Workplace pensions – are you ready?

Pensions have changed. 

Under the Pensions Act 2008, every employer in the UK, no matter how small, is required to help more of their workers save for their retirement.  Naylor Wintersgill Managing Partner, Victoria Wainwright, advises, “If you employ at least one person, it is your responsibility to register with the Pensions Regulator and if needed set up a pension scheme. Here at Naylor Wintersgill, we are committed to supporting our clients as they prepare for automatic enrolment.”

Pensions Automatic registration has been around for quite some time now, but it seems that many businesses are still yet to even start preparing for the changes ahead and are struggling to negotiate around the jargon.

Naylor Wintersgill payroll bureau manager Kath Buck makes the position clear: “If you have a PAYE reference, you will have certain legal duties to perform. Automatic enrolment is here to stay, and we are urging all our clients to take action. With substantial penalties for non-compliance, it is not something you can afford to ignore.”

Duties of the Employer

It is important that you understand what you need to do and by when.  Any business with a PAYE reference must ensure you have registered with the Pensions Regulator and if you have eligible employees, provide a mandatory pension in place by the allocated staging date (the date your automatic enrolment duties legally come into effect).

The Pensions Regulator is the regulator of work-based pension schemes in the UK, and you will be required to let The Pensions Regulator know how you have met your automatic enrolment duties.

Planning is Key

You may think that your staging date is still well into the future, and you do not need to think about it just yet, but it is important to allow up to 12 months to prepare for automatic enrolment.

As an employer, you are ultimately responsible for choosing the pension scheme for auto-enrolment. If you already offer your staff a pension plan, now is the time to make sure it is compliant with the government’s pension reform regulations for automatic enrolment.   This may not be the case, and you will then need a chance to set up a compliant scheme.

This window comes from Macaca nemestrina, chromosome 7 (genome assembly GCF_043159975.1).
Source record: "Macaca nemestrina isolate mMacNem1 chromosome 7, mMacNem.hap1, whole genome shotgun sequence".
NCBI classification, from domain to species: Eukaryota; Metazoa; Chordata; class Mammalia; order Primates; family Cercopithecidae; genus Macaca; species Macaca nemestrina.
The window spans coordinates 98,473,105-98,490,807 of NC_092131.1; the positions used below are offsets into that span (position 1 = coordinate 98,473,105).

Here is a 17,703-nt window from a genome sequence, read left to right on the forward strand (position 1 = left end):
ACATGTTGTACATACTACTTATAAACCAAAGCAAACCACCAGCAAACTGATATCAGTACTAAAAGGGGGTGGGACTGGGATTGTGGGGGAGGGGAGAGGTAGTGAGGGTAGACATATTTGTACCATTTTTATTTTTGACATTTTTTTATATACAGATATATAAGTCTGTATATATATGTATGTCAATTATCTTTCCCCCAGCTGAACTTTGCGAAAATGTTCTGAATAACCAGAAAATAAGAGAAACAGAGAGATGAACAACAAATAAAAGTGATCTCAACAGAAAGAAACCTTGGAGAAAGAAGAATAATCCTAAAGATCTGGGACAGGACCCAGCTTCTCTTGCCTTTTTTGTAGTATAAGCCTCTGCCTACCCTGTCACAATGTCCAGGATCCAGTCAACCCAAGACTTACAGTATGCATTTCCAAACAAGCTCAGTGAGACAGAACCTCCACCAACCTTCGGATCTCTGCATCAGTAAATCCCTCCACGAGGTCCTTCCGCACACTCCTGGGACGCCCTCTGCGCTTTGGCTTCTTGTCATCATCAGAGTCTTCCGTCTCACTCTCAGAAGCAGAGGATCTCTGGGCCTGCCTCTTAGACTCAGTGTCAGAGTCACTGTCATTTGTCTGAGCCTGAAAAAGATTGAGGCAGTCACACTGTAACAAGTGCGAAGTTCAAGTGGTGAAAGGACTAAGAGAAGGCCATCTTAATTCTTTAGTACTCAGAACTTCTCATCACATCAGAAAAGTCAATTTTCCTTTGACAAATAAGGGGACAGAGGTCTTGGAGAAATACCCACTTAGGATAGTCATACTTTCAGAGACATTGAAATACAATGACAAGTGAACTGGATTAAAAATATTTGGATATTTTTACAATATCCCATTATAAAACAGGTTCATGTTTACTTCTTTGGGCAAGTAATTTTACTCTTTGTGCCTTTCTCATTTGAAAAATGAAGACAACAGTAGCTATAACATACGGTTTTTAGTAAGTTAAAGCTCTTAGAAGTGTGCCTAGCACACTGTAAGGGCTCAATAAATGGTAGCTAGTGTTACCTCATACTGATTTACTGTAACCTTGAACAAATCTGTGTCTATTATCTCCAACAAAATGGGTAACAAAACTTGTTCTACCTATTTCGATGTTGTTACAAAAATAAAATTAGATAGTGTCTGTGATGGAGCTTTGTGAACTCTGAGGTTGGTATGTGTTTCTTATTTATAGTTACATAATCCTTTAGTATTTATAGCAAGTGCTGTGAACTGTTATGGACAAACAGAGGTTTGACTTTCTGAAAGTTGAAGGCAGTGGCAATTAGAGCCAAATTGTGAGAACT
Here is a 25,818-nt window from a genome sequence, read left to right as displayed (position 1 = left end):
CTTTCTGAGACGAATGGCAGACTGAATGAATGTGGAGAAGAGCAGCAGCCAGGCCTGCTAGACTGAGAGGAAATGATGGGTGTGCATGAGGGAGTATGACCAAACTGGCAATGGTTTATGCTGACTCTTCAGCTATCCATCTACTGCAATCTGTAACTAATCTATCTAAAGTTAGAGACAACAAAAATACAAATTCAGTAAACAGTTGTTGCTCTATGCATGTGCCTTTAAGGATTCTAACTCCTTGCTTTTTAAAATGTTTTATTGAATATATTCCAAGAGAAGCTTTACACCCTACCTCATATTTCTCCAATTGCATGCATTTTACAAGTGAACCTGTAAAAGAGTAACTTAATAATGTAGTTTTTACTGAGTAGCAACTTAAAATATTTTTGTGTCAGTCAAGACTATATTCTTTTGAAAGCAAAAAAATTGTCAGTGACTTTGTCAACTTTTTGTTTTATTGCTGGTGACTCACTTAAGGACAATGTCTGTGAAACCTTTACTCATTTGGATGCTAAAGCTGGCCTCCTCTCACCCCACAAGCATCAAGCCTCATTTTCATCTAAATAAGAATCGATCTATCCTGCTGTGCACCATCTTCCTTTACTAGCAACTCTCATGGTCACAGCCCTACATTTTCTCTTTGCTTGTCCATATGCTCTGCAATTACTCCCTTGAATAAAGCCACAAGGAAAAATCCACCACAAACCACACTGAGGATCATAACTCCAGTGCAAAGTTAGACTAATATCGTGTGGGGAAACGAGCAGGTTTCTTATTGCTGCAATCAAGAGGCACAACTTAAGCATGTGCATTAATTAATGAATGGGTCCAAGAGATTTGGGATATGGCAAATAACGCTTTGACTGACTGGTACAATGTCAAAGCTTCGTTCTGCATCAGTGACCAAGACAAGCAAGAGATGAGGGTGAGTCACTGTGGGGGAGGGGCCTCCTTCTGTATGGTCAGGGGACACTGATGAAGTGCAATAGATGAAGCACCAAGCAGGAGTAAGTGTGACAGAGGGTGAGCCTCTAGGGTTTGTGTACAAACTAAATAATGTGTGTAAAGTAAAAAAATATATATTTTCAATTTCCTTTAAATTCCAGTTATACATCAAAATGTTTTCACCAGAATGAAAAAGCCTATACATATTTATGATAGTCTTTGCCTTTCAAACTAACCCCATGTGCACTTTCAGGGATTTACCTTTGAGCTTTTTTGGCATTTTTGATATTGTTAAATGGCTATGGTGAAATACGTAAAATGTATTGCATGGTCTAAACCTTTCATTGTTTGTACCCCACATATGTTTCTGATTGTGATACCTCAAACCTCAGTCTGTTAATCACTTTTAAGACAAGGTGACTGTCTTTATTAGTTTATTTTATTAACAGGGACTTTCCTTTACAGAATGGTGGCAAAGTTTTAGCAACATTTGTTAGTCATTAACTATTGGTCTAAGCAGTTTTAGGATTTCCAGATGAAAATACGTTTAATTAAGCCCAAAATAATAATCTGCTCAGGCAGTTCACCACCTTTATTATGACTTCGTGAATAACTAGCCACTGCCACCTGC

The next step is to start considering costs to the business.  You will need to make a regular contribution into the pensions of your eligible employees, and it is important to ensure your plan reflects the changes ahead.  It is easy to overlook, but you will also need to consider costs for setting up the scheme, ensuring that you have provisions in place to manage your on-going auto-enrolment duties and any independent advice you might take. It may be good practice to prepare projections to consider the impact of these costs and contributions on the business.

Choosing the most suitable pension provider

It is the employer’s responsibility to select the most appropriate pension provider for both the business and their employees. You may feel that an independent financial adviser (IFA) may be required to assist you.  However, there are some direct providers in the marketplace with excellent offerings for the SME market.  Examples of such pension providers are Peoples Pension, Smart Pensions, NOW pensions and NEST, the government-led pension scheme.

 On-going Duties

 The world of automatic enrolment can be daunting, and it can potentially be a significant financial and administrative burden on your business.  There are some payroll bureaus such as Naylor Wintersgill offering a managed solution for all pensions’ auto-enrolment functions. Many of our clients are finding it extremely beneficial for us to manage their payroll requirements, on-going assessments and record keeping – all of which are paramount to remaining compliant.”

It is critical to remember that you will have ongoing auto-enrolment responsibilities once you have set up your scheme up and you need to consider the impact on your time and resources to ensure you remain compliant into the future. You will need to pay regular contributions, keep records of your automatic enrolment activities and monitor the ages and earnings of your staff (including new starters) and enrol them if they become eligible.


This article was published by West & North Yorkshire Chamber.